Fukushima: Tsunami warning after strong earthquake
panorama Its strength is 7.3

Strong earthquake shakes Fukushima – Tsunami warning, fire alarm at nuclear power plant site

Tsunami warning after 7.3-magnitude earthquake

A 7.3-magnitude earthquake hit eastern Japan, including the capital, Tokyo. According to the Japan Meteorological Agency, the epicenter was at a depth of about 60 kilometers off the coast of Fukushima Prefecture.

You can listen to the WELT podcast here

To view embedded content, your revocable consent to the transfer and processing of personal data is required, since such consent is required by embedded content providers as third-party providers [In diesem Zusammenhang können auch Nutzungsprofile (u.a. auf Basis von Cookie-IDs) gebildet und angereichert werden, auch außerhalb des EWR]. By setting the toggle to “On”, you agree to this (which can be revoked at any time). This also includes your consent to the transfer of certain personal data to other countries, including the United States of America, in accordance with Section 49(1)(a) of the GDPR. You can find more information about this. You can withdraw your consent at any time via the toggle and via Privacy at the bottom of the page.

Almost 11 years after the nuclear disaster in Fukushima, Japan was hit by a 7.3-magnitude earthquake. Authorities warn of tsunami in Fukushima and Miyagi. The fire alarm went off at the former nuclear power plant.

DrThe area around the nuclear ruins in Fukushima was once again hit by a powerful earthquake. The Japan Meteorological Agency issued a tsunami warning of up to one meter on the Pacific coast of Fukushima and Miyagi Prefectures late Wednesday evening (local time). At the former Fukushima Daiichi nuclear power plant, there was a fire alarm in the turbine building, operator Tepco announced. However, no irregularities were found, the nuclear regulator reported.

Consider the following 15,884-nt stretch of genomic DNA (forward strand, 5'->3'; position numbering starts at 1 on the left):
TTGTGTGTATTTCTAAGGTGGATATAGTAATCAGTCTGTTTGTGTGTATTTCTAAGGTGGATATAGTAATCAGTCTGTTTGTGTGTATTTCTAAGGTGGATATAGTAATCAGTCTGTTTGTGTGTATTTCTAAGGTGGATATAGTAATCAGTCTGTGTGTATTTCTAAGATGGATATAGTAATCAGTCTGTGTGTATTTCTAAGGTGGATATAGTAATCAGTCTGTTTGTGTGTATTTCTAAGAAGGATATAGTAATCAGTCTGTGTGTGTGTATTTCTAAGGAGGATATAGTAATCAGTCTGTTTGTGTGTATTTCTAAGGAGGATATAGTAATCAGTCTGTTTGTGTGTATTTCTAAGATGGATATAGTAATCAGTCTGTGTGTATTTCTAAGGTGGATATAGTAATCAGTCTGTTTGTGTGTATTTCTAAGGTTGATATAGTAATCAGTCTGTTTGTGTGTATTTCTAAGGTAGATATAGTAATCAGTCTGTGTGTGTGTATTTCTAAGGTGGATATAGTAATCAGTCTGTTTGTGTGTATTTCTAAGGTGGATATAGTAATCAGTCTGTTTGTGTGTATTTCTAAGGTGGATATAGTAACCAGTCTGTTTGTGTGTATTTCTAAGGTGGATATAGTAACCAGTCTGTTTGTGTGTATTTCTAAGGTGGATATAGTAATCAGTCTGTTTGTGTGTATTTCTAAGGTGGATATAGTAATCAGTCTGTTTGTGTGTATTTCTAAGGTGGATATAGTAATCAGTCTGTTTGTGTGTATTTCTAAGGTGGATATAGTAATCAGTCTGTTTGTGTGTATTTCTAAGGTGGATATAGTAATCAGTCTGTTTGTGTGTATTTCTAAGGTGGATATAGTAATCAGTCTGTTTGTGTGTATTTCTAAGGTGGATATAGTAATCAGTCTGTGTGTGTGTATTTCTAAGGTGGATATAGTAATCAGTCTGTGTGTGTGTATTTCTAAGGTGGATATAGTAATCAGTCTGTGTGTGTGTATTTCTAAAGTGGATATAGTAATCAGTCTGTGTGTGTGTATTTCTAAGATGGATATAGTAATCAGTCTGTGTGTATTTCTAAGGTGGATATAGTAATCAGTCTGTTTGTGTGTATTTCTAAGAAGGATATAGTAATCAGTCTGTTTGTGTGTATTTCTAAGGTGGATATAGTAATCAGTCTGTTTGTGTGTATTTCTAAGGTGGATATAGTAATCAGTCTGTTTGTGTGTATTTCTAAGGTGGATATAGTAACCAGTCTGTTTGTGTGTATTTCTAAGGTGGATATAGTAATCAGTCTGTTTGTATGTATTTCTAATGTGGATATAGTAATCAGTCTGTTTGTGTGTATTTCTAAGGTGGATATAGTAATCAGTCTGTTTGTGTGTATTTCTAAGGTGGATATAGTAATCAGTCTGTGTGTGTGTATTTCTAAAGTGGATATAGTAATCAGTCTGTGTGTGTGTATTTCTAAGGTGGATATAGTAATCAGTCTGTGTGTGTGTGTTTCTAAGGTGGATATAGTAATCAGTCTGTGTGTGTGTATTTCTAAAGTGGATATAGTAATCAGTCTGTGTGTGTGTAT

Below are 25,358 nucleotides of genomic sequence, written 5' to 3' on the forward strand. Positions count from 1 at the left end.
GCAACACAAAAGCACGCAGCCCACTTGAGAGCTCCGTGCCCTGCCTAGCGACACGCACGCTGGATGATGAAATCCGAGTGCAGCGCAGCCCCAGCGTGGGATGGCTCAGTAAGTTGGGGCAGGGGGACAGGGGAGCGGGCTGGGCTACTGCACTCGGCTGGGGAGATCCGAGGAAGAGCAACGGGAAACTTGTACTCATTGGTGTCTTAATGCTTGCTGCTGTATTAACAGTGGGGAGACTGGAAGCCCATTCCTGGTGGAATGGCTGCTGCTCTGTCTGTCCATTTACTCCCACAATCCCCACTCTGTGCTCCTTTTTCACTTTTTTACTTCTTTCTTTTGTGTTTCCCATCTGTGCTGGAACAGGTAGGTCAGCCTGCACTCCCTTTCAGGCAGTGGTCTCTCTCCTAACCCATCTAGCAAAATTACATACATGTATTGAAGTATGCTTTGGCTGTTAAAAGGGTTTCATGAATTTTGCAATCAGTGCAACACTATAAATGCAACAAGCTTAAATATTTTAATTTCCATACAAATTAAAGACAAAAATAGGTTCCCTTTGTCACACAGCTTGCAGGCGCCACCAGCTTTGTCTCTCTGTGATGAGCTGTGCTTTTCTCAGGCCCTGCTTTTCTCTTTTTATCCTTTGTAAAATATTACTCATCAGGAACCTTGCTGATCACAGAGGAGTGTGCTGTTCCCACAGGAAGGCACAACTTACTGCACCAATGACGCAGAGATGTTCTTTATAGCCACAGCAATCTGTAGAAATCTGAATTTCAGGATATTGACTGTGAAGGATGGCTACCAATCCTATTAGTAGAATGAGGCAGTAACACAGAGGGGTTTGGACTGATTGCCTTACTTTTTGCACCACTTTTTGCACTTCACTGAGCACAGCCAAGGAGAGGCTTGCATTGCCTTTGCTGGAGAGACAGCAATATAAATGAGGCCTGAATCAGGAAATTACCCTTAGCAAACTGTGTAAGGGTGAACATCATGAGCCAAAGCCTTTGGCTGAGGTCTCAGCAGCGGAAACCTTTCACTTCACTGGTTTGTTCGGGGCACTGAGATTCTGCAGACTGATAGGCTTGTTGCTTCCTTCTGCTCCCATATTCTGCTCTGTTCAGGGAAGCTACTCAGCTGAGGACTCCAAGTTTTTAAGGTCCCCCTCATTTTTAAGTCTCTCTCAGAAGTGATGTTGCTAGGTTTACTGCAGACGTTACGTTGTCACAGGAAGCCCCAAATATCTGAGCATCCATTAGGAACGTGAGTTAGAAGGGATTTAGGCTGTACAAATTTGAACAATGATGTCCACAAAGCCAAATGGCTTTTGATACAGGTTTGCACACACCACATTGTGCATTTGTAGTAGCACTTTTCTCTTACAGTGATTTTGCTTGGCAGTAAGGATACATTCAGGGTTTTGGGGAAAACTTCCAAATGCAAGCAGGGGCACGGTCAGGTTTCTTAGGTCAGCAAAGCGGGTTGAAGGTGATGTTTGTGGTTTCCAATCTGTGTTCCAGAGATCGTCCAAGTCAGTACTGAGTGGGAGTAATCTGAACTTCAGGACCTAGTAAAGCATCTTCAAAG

In addition, pumps failed in a cooling pond for fuel rods used for the second nuclear power plant Fukushima Daini twelve kilometers south of the nuclear ruins. The quake also derailed the Shinkansen high-speed train, but local media reports said the 100 or so passengers on board were unharmed.

The long-lasting 7.3-magnitude earthquake struck just before midnight, roughly 11 years into the day, after a devastating 9-magnitude earthquake devastated and triggered a massive tsunami in the northeastern region of the Asian archipelago. Wednesday’s quake was also felt in Tokyo, about 250 km away, and struck at a depth of 60 km below sea level.

Source: Infographic World

There were initially no reports of serious damage, but according to Kyodo News, several people had to be taken to hospitals in the Fukushima area. Power was temporarily cut off for two million households. As usual in such cases, high-speed trains were automatically shut down and roads in the Northeast were closed.

Many Japanese were already asleep when the walls suddenly shook just before midnight. Shortly thereafter, a tsunami warning of up to one meter was issued. Soon after, a 20 cm high tidal wave was recorded in the coastal city of Ishinomaki in Miyagi Prefecture. The government in Tokyo immediately set up an emergency task force. The derailment of the Shinkansan shows how powerful the shocks can be. Shinkansen is known worldwide for its extremely high security.

tidal wave warning

The Meteorological Agency warned of a tidal wave of up to one meter in height. The severe earthquake that struck the northeast of the country suddenly brought back memories of the devastating disaster eleven years ago.

Products lying on the floor in a supermarket in Fukushima after the earthquake

Products lying on the floor in a supermarket in Fukushima after the earthquake

What: AP

On March 11, 2011, a massive tsunami hit the Pacific coast and flattened everything: towns, villages, and vast areas of farming sank under the masses of water and mud.

Read also

Returning to nuclear energy: Japan wants to reorganize its energy policy

The flood killed about 20 thousand people. In Fukushima, the result was a massive meltdown at the Fukushima Daiichi Nuclear Power Plant. The symbol for the triple disaster has become known as “3/11” around the world – even if none of the deaths were attributed to radiation. The company said Thursday evening that the operator, “Tepco”, is checking whether the strong, renewed earthquake has caused irregularities. Japan is one of the most earthquake-prone countries in the world.

Panic did not arise among the residents this time either. What is sometimes misunderstood in the West as equanimity is actually the equanimity and perseverance with which the Japanese confront such natural forces. The realization that, after all, the only way to live was to live on a powder keg, led the islanders to exceptional resilience in times of crisis.

See also  Genetic implications in East Asia: The Corona epidemic 25,000 years ago?

LEAVE A REPLY

Please enter your comment!
Please enter your name here